To most organizations, Voice Over Internet Protocol or VoIP mobile services are a perfect option. This approach allows for more versatility than ever. Like for other technologies, running efficiently depends on the correct infrastructure. While VoIP has many important aspects, one of the most widespread and common problems that it faces is jitter.
The simple fact that the service is provided over an internet link is part of what makes VoIP Telephony so efficient. Instead of depending on traditional copper lines and a Publicly Switched Telephone Network to make calls, VoIP transfers the voice over the internet as input. This makes for significant cost reductions and feature-packed services that don’t require expensive hardware equipment.
VoIP may be extremely successful in delivering feature-filled telephone service at a fraction of the regular business telephony cost. Nonetheless, part of what makes VoIP so successful may also be the source of the low quality of service. Because VoIP depends on an active internet connection, the service is vulnerable to delays and hiccups if the internet connectivity is not up to the task.
VoIP transfers data packets from one computer to the receiver’s machine, enabling a chat back and forth. Packets are delivered in increments to maintain the dialogue going smoothly. However, since your voice data is divided and separated into individual packets, sometimes the information is not necessarily sent in the same order as to how it was spoken, or certain packets reach the recipient quicker than other packets, due to network interference or congestion. This is what is known as jitter.
Jitter refers to the variation in the latency/time delay of packets carrying voice or video data over a communications channel. Jitter happens when the RTP packet stream traverses the network (LAN, WAN, or Internet) because it has to share network capacity with other data.
Jitter can cause many participants to leave the phone call and either attempt to re-establish a connection or move to another form of communication.
There are three types of Jitter:
- Random Jitter: Also referred to as “Gaussian jitter”, random Jitter is unpredictable electronic timing noise. Usually resulting from clock timing problems or random electronic timing noise.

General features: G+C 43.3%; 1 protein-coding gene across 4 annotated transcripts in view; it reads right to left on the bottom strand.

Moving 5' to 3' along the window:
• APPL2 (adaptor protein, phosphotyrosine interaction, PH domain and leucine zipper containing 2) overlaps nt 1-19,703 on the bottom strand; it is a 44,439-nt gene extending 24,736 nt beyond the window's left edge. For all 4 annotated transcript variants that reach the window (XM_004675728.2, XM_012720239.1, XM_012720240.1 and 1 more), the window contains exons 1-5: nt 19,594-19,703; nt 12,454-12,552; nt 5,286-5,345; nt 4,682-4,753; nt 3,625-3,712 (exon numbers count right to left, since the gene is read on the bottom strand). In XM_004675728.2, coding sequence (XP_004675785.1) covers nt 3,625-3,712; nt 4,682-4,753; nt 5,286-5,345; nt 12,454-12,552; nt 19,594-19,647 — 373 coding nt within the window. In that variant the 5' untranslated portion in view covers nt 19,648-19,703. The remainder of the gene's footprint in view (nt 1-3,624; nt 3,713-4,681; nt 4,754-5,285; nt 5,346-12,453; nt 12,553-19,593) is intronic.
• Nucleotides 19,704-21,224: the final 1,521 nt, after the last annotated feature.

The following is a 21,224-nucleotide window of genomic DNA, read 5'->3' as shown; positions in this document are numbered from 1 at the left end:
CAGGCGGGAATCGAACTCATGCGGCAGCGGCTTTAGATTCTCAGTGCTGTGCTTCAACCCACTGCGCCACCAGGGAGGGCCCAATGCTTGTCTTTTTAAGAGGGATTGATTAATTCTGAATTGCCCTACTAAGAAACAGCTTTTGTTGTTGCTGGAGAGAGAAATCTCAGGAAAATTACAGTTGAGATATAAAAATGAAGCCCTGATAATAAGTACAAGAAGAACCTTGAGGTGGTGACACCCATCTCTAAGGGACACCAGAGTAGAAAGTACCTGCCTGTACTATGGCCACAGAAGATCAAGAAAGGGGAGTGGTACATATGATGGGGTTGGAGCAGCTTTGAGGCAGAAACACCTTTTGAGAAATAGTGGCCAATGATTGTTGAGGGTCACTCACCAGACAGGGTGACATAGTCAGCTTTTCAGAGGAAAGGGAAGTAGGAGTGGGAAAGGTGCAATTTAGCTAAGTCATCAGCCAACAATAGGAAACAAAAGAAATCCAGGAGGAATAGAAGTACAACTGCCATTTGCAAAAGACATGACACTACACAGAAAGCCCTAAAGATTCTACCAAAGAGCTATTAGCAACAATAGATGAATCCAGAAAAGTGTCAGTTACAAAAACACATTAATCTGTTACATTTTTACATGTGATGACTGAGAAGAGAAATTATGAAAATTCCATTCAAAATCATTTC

- Deterministic Jitter: This type of jitter can be predicted or determined. Reproducible, limited and may be periodic. Deterministic jitter can either be correlated to the data stream (data-dependent jitter) or uncorrelated to the data stream (bounded uncorrelated jitter).
- Total Jitter: Calculated using a bit error ratio (BER), as well as a combination of random and deterministic jitter. The mathematical formula for calculating total jitter is Total jitter = Deterministic jitter+2*BER*Random jitter.
Common causes of Jitter:
- Wireless Networks – Although a wireless network provides connectivity and frees the need for cables flowing across the workplace, you can face a weak network connection. WiFi is not inherently safe or reliable enough for our cell phone calls to count on.
- Poor and Misbehaving Hardware – Internet networks typically consist of a number of distinct hardware pieces, at least a modem and a router, which often have switches. Bad hardware, including an outdated modem, a broken Ethernet cable, or a malfunctioning router, will quickly contribute to issues with call quality.
Other notable causes
- Hardware capacity on source/destination
- Network capacity
- Bad routing through network/internet (traffic routed in a suboptimal fashion introducing delays, etc)
- Network Congestion
While Jitter can be minimized and reduced, through the use of Jitter buffers, this is not a ‘magic solution’. Depending on the size of the jitter buffer, out of sequence packets can be rearranged before being delivered. However, this does introduce some delay in addition to the original latency on the network. Spearline provides insight into these jitter buffers through the use of proactive monitoring and number testing.
The importance of Network Monitoring
Network monitoring is a critical part of the toolkit to ensure that the hardware and data services of your internal network operate efficiently and effectively. However, traditional tools only look to the private network, but Spearline’s functionality verifies the call routing to the customer from your own private network or vice versa.
As shown above, yes, network monitoring does measure a nice selection of audio quality factors including Jitter; Number Testing provides a wider variety and end-to-end perspective. Spearline’s number testing will provide latency measurement of real audio across the whole path of the audio, including through the PSTN/mobile telephone network. Our test will be helpful in providing insight as to how to improve quality, reduce jitter and packet loss, and more.
Network monitoring will focus on the internal network. Spearline helps verify paths from the customer’s vantage point into the private LAN/WAN network space.
Providing an accurate end-to-end measure of audio quality using PESQ, Spearline proactively monitors by dialing your contact numbers from in-country.
Read our whitepaper for a better in-depth understanding of network monitoring and number testing.
At Spearline, we have expertise in measuring and monitoring customer experience and have the tools which you can use to ensure your network is supporting high-quality customer conversations that grow your business.
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Spearline is a technology company that proactively tests toll and toll-free numbers for connectivity and audio quality globally. It enables organizations to provide uninterrupted services to customers around the world. For further information, or if you have any further questions please get in touch with us.